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New tri bike?

Hey, I'm considering getting a tri bike cervelo P3 with the SRAM force and it has the s60 and 80 wheels. I currently just have a road bike that was about £300. Is this too much of an upgrade all at once. I've had my road one for about 6 yrs now and did my first sprint with a 40 min bike on a hilly course winner was 32 mins. How much diff will this make to my speeds?

I know you have to push them all!!!


  • okennyokenny Posts: 231
    that bike will make u MUCH faster....

    I have a Specialized Transition with the same wheels and I easily gain 2kph if not more in my local half IM race.
    Get the bike immediately but make sure it fits!!
  • LancsRiderLancsRider Posts: 205
    This is a very difficult question to answer, but one which deserves a response. You are right in acknowledging that the rider's ability plays the most significant part in improving performance but it is realistic to expect that there should be some gains in significantly improving the equipment that you use.

    My main point is that a bike set up as you describle, has the 'potential' to lead to a reasonable improvement, this will be down to better transfare of energy from the rider onto the road, and from efficiency through the air. A good article on this is available bike radar,

    http://www.bikeradar.com/news/article/h ... aero-19273

    The key in reaching this potential is in finding a good body position on the bike, and importantly being able to stay in it for long periods. To do this firstly needs practice and time in the saddle in trying to get comfortable with the bike. It should be understood that top end bikes both road and triathlon TT machines are designed to be supper efficient, and this often means they are often not very forgiving. I am sure that there are many people out there who dream of riding as an example a road bike as ridden by a Tour de France rider, costing many thousands of pounds. The reality is that taking such a stiff and geometrically tight bike one with carbon fibre rims (not the easiest thing to control under braking) down any resonable gradient on a typical British country lane would be a terifying experience for the majority of these people.

    The point I am making is it is for you to decide what are your current skill levels on a bike? How much time will you have to train in adapting to a new riding position and importantly feel for the bike? And importantly what type of race routes are you going to be using it for? If these involve longer distances on realtively flat straight roads which are not too technical then the skills and experience reqired to get the potential out of for example a P3 with deep section wheels, is considerably less that getting it at pace around a narrow, undulating and twisting course moving through race traffic as part of a cycle loop. In such a situation confidence is everything and it may be the case that on the day you will be just as quick on you tried and tested £300 steed.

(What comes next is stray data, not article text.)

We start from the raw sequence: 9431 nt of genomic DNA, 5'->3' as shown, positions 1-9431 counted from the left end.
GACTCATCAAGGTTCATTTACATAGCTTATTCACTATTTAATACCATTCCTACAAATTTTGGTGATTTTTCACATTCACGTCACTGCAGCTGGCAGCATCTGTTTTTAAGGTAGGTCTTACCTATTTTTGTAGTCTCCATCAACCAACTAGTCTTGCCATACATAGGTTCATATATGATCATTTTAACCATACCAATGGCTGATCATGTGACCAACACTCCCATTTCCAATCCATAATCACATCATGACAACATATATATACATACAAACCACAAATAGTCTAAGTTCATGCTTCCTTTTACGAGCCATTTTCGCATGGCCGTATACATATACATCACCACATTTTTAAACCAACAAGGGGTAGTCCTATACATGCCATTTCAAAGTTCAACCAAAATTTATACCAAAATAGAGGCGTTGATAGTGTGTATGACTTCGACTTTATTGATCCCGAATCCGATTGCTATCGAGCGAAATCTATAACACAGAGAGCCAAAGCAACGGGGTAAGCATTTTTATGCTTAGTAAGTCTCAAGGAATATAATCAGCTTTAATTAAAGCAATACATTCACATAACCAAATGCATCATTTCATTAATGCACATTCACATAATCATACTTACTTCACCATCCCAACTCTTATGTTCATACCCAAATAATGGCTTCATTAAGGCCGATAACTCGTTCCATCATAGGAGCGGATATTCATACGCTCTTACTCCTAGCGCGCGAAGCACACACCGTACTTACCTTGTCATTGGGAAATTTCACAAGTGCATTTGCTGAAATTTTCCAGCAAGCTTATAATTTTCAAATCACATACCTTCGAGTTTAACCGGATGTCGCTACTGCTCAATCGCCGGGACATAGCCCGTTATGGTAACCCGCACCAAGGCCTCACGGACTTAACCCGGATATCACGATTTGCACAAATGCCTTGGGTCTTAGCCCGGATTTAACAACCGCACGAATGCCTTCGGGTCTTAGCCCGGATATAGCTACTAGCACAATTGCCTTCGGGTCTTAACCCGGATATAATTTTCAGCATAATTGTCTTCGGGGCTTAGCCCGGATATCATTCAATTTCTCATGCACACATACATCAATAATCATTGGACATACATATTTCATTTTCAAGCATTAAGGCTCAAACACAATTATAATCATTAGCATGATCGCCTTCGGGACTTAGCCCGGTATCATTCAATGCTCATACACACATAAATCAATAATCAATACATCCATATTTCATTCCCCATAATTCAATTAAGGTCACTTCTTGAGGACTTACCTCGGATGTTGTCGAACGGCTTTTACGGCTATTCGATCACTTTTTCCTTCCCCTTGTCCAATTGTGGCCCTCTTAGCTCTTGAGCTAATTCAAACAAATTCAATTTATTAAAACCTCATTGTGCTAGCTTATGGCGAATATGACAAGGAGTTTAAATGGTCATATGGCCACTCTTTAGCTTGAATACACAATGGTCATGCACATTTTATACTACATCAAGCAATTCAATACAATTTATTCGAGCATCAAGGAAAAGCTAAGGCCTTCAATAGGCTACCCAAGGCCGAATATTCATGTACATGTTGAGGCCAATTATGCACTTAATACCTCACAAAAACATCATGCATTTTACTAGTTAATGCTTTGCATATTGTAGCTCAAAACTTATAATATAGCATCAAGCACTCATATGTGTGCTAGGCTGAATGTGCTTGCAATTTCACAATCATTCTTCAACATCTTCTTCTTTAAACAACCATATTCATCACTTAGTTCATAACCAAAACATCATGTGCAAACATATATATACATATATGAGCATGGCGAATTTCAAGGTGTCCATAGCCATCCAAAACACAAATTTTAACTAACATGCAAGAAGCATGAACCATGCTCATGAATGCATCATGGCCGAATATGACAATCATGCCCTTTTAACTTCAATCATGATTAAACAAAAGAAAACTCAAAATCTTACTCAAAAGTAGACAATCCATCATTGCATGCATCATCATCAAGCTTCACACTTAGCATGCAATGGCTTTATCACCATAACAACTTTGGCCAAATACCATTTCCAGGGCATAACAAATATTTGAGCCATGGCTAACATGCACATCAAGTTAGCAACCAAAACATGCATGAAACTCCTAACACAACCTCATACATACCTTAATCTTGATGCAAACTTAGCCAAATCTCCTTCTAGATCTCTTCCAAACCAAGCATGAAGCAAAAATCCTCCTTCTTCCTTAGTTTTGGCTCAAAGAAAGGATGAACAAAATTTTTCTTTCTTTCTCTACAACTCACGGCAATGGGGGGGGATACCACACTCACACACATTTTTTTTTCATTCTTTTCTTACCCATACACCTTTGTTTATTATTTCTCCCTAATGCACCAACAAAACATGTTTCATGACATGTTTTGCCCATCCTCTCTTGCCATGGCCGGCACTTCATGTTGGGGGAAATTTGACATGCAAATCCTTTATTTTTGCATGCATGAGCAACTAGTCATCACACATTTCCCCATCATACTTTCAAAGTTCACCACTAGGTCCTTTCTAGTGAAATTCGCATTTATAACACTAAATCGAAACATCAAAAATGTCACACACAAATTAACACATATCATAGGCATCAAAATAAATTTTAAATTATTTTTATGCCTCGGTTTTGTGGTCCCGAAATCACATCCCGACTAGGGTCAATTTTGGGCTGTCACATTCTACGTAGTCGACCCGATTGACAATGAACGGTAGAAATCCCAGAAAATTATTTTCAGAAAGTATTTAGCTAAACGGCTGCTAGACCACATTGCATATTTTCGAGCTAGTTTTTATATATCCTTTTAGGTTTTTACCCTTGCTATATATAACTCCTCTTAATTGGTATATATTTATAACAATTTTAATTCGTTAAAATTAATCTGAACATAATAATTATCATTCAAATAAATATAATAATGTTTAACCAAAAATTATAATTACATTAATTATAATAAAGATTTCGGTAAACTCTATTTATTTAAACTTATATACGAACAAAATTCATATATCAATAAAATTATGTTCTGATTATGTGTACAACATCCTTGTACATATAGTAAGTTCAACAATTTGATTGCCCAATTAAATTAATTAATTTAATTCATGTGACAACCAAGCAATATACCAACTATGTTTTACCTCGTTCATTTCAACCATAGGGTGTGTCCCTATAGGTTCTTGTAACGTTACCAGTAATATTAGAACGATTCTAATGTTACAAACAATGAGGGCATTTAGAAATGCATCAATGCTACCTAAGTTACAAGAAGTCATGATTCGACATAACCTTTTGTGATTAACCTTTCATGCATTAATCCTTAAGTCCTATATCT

It is true that money can buy us time gains on the bike leg. The more we spend the less those gains will be untill they become almost insignificant. At the end of the day it is your choice mate and if you want to go for it do it, but I would recomend a bike fit session first as a P3 may not be your ideal set up. As far as I am aware there are no rules that say the last person to finish an event cant race on a really expensive bike. It is often the case that races are so tight that having a good bike is almost an essential to be at the very front of the race, even at age group levels. The reason that these athletes are at the front though is less to do about equipment and more about experience and the training they do, but all things being equal and that! At the end of the day it is about getting out of the sport what you personally want, and spending big bucks is not something anyone should feel pressured into having to do, or guilty about if they make such a decision.
  • MickytinMickytin Posts: 3
    Thanks for the help lads, you can't really argue with that article I suppose. I'll have a look about I'm planning a few half irons next season so i think it would be good to go for a tri bike or some kinds of upgrades at least. It would be lovely to go for it now but if I can get a few miles in the legs in the next few months that would be a good help. I'll try and join s tri/cycle club also.
    Thanks for taking the time to post, any comments appreciated!!!
  • okennyokenny Posts: 231
    there's more to speed than aero.....
    the quality of the fame, wheels and transmission is also v. important.
    I notice this when climbing, my good carbon bike is fair bit faster than my old relatively cheap Alu frame bike.
    I can see my alu frame bike flexing (especially when on the turbo), the carbon frame is solid as a rock (well almost...)
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